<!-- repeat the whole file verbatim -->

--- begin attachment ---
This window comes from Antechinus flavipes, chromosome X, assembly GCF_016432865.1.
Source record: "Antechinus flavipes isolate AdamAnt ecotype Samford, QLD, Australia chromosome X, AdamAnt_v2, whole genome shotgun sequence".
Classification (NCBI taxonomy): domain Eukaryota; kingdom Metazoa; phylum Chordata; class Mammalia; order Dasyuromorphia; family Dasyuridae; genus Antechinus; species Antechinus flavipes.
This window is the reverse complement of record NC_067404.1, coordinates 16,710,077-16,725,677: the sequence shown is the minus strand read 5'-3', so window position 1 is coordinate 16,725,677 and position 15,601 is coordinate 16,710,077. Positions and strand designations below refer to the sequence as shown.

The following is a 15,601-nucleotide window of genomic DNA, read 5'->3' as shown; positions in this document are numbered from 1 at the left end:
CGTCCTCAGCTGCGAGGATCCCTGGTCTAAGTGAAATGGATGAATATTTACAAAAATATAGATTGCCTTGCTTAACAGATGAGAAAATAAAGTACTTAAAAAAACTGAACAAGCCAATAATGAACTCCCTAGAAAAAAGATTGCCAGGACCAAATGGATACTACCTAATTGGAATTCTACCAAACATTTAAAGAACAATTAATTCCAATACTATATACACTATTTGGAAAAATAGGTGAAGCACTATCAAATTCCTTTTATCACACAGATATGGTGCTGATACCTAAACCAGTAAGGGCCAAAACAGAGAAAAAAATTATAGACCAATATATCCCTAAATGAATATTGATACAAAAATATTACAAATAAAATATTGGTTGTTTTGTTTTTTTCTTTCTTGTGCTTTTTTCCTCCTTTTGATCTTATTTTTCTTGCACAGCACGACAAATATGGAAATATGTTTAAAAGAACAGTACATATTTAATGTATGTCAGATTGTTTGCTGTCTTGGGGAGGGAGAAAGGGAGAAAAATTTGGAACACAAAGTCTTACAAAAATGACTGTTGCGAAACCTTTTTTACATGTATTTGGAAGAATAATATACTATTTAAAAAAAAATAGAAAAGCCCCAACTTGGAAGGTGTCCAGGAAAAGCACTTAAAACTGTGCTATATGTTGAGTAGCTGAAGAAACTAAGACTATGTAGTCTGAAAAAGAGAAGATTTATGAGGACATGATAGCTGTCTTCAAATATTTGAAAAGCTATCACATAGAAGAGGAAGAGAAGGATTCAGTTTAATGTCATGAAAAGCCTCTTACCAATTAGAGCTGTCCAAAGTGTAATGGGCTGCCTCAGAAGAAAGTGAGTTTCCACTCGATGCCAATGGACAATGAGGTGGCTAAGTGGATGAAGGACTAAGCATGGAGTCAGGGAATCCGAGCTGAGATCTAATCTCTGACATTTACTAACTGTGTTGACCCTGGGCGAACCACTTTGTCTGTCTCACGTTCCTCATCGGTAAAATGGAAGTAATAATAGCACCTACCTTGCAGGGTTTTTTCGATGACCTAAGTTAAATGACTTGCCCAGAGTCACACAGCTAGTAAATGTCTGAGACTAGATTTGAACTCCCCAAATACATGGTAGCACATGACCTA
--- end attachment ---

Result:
This window comes from Antechinus flavipes, chromosome X, assembly GCF_016432865.1.
Source record: "Antechinus flavipes isolate AdamAnt ecotype Samford, QLD, Australia chromosome X, AdamAnt_v2, whole genome shotgun sequence".
Classification (NCBI taxonomy): domain Eukaryota; kingdom Metazoa; phylum Chordata; class Mammalia; order Dasyuromorphia; family Dasyuridae; genus Antechinus; species Antechinus flavipes.
This window is the reverse complement of record NC_067404.1, coordinates 16,710,077-16,725,677: the sequence shown is the minus strand read 5'-3', so window position 1 is coordinate 16,725,677 and position 15,601 is coordinate 16,710,077. Positions and strand designations below refer to the sequence as shown.

The following is a 15,601-nucleotide window of genomic DNA, read 5'->3' as shown; positions in this document are numbered from 1 at the left end:
CGTCCTCAGCTGCGAGGATCCCTGGTCTAAGTGAAATGGATGAATATTTACAAAAATATAGATTGCCTTGCTTAACAGATGAGAAAATAAAGTACTTAAAAAAACTGAACAAGCCAATAATGAACTCCCTAGAAAAAAGATTGCCAGGACCAAATGGATACTACCTAATTGGAATTCTACCAAACATTTAAAGAACAATTAATTCCAATACTATATACACTATTTGGAAAAATAGGTGAAGCACTATCAAATTCCTTTTATCACACAGATATGGTGCTGATACCTAAACCAGTAAGGGCCAAAACAGAGAAAAAAATTATAGACCAATATATCCCTAAATGAATATTGATACAAAAATATTACAAATAAAATATTGGTTGTTTTGTTTTTTTCTTTCTTGTGCTTTTTTCCTCCTTTTGATCTTATTTTTCTTGCACAGCACGACAAATATGGAAATATGTTTAAAAGAACAGTACATATTTAATGTATGTCAGATTGTTTGCTGTCTTGGGGAGGGAGAAAGGGAGAAAAATTTGGAACACAAAGTCTTACAAAAATGACTGTTGCGAAACCTTTTTTACATGTATTTGGAAGAATAATATACTATTTAAAAAAAAATAGAAAAGCCCCAACTTGGAAGGTGTCCAGGAAAAGCACTTAAAACTGTGCTATATGTTGAGTAGCTGAAGAAACTAAGACTATGTAGTCTGAAAAAGAGAAGATTTATGAGGACATGATAGCTGTCTTCAAATATTTGAAAAGCTATCACATAGAAGAGGAAGAGAAGGATTCAGTTTAATGTCATGAAAAGCCTCTTACCAATTAGAGCTGTCCAAAGTGTAATGGGCTGCCTCAGAAGAAAGTGAGTTTCCACTCGATGCCAATGGACAATGAGGTGGCTAAGTGGATGAAGGACTAAGCATGGAGTCAGGGAATCCGAGCTGAGATCTAATCTCTGACATTTACTAACTGTGTTGACCCTGGGCGAACCACTTTGTCTGTCTCACGTTCCTCATCGGTAAAATGGAAGTAATAATAGCACCTACCTTGCAGGGTTTTTTCGATGACCTAAGTTAAATGACTTGCCCAGAGTCACACAGCTAGTAAATGTCTGAGACTAGATTTGAACTCCCCAAATACATGGTAGCACATGACCTA